The Parish Church of St John-at-Hampstead
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Zoom Evening Prayer      10th May 2020
The Home of God is Among Mortals
Jeremy Fletcher

Revelation 21. 1 - 14

One of the things many people have been doing in their permitted exercise during the lockdown is discovering, or rediscovering, their city. Walking up Hampstead High Street on what would have previously been a traffic heavy lunchtime is a completely different experience now. People don’t normally associated cities with paradise, but traffic free, with the sounds of nature now audible, and with some neighbourhoods discovering community afresh, maybe a city can be heavenly after all. 
Revelation 21 offers us a vision of a new heaven and a new earth, a glimpse into God’s future. It is a city. It’s actually a cube, whose length, width and hight are the same (Rev 21. 16). It is meant to be, literally, all-encompassing. John draws from his roots in his visions, and the Old Testament readings in Eastertide offer us some of them: the stories of the rebuilding of the Temple as a physical sign of the new Kingdom, the restored people of God returning triumphantly from tribulation and exile. In that Temple was the Holy of Holies, the place of God’s nearer presence. It was also equal in height, length and depth, and was so holy that it could be accessed once a year only by one person only, the High Priest. 
Not so in the new heaven. God is equally present in the whole of the City of God and to all its citizens. One commentator says that “this is the holy presence of God on a truly cosmic scale” (Ian Paul, Revelation, 2018). We will hear next week that there is no Temple in this city “for its Temple is the Lord God the Almighty and the Lamb” (Rev 21.22). This is a gathering, a community, an active place of association. Revelation sees our future as together, in a massive and vibrant gathering encompassing the whole world. Every tribe and tongue and nation will join the song of the Lamb. The vision is of a new city, where God and people are at work together, with no boundaries of sacred or secular, physical or spiritual. 
When we hear in verse 5, “See I am making all things new” it is the first direct speech from God since Chapter 1 verse 8. It’s that important. The world of the pandemic needs that hope just as much as the world of persecution and suffering in which John wrote. “I make all things new.” The pandemic is vast, and its effects are intimate. The fear is all encompassing, and the experience is personal. There is hope for both the global and the individual in John’s vision.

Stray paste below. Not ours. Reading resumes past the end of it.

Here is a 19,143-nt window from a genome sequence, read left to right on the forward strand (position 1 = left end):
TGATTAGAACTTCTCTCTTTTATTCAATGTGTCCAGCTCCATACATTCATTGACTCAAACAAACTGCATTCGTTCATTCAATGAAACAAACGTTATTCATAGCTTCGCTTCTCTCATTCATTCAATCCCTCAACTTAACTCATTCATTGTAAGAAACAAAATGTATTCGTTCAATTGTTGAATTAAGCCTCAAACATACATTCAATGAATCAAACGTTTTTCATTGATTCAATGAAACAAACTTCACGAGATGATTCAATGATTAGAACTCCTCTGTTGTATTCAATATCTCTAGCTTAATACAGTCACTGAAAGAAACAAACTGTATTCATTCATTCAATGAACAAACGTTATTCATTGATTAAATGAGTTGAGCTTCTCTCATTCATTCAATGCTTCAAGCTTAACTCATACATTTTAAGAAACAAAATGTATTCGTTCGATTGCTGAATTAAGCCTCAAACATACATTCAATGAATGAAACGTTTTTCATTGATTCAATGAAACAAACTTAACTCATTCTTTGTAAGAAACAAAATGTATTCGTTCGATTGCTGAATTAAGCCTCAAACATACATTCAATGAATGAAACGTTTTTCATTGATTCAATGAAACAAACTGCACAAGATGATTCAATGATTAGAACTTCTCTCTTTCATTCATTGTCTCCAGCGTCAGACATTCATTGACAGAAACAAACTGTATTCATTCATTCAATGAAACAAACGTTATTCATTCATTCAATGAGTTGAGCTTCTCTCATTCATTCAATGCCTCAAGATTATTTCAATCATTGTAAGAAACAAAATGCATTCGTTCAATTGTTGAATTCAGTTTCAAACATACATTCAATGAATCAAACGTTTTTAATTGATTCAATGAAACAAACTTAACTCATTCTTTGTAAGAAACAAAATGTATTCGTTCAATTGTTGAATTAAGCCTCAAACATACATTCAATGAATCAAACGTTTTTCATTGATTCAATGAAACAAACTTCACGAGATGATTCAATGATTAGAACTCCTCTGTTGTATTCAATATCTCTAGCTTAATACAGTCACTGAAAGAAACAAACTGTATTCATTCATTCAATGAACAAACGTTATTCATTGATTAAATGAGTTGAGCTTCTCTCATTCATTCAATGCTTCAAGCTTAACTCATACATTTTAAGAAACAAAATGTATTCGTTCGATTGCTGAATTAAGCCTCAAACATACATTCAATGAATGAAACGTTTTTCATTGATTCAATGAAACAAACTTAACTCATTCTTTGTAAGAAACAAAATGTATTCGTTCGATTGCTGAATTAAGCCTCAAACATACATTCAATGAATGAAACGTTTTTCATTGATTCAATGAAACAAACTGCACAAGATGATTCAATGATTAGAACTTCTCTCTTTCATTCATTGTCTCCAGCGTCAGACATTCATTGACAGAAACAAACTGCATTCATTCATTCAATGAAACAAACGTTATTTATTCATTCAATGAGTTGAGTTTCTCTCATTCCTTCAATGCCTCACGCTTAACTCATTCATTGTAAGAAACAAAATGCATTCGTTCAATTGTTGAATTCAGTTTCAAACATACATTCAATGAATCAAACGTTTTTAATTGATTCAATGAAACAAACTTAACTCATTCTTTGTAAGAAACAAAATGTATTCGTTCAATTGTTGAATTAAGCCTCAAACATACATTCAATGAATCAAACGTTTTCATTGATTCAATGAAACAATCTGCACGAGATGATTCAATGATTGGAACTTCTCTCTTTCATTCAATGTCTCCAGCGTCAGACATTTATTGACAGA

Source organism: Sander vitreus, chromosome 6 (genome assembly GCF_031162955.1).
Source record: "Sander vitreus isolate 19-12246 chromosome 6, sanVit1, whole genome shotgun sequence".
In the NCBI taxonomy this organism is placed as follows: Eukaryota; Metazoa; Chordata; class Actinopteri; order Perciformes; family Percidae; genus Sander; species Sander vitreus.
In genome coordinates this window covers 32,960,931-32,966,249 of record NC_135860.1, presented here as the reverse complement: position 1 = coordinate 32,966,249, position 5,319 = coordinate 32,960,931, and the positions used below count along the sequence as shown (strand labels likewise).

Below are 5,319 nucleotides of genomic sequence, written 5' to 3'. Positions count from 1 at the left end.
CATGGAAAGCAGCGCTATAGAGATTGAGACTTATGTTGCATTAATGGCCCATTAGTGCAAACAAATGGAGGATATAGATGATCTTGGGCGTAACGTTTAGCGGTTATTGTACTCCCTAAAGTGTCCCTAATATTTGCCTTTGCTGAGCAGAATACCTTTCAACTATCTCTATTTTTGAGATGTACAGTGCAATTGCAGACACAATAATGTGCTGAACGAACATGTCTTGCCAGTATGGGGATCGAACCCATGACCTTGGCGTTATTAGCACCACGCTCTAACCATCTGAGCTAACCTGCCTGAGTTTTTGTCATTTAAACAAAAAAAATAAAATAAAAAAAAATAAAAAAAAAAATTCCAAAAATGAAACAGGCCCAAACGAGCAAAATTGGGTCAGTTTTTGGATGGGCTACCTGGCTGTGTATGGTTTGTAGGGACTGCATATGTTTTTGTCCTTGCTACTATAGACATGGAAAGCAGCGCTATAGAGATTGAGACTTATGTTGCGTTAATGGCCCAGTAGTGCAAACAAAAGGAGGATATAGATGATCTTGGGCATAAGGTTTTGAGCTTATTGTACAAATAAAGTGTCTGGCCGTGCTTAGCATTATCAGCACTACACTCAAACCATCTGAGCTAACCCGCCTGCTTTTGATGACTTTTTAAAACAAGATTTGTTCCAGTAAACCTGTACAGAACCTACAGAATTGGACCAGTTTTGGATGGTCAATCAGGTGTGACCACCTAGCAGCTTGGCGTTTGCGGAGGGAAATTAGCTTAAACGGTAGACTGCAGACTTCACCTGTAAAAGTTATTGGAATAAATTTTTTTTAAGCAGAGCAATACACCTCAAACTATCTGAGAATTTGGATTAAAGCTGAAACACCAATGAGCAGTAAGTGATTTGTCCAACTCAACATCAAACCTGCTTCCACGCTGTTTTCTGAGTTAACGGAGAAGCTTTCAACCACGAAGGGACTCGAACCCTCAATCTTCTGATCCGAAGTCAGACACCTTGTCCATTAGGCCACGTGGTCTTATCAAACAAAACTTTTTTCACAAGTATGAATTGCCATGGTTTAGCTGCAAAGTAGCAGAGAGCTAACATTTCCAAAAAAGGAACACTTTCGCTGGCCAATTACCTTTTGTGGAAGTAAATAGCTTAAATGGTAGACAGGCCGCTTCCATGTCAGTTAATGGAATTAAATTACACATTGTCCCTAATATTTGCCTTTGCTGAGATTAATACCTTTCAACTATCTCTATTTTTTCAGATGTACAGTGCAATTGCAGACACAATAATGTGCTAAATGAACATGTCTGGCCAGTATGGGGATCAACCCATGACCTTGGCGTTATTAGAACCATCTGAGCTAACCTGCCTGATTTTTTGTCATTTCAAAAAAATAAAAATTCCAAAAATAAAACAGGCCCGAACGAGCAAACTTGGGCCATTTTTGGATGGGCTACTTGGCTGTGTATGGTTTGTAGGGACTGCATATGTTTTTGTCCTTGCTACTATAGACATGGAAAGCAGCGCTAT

The measurements are meant to be boundless, and the descriptions of colour and building materials and light sources and music are meant to be breathtaking, beyond imagining. That could be overwhelming, just as the scale of the pandemic. But hear the intimate way this works, the individual care of God the Almighty. As a tear rolls down a cheek, there is a gentle hand with a tissue to wipe it away, one tear at a time. Our devastations and sufferings will not be swept away as if they were too small to matter. They will be acknowledged, taken seriously, treated with care, and brought into the love of God to be restored and renewed and healed. The all encompassing City of the Almighty is the place of the tenderness of God’s care for each individual. If it were not, it would not be Heaven. 
Perhaps, as the lock down lifts, we will be able to preserve the aspects of the city which we have come to love, and to enable them to define our renewed association, commerce, and community. Perhaps we will be able to demonstrate the love of God for the need of each individual, tenderly and courageously, as we have in the support of the poor and the hungry and the lonely.

Perhaps we can have a vision where, as we tenderly wipe a tear, we powerfully assert the belonging of everyone in this society, and work for justice and fairness and equality of treatment. In the heaven to come there will be new life. May we bring that life to bear even now, in all its fullness, and for Jesus’s sake. Amen.  

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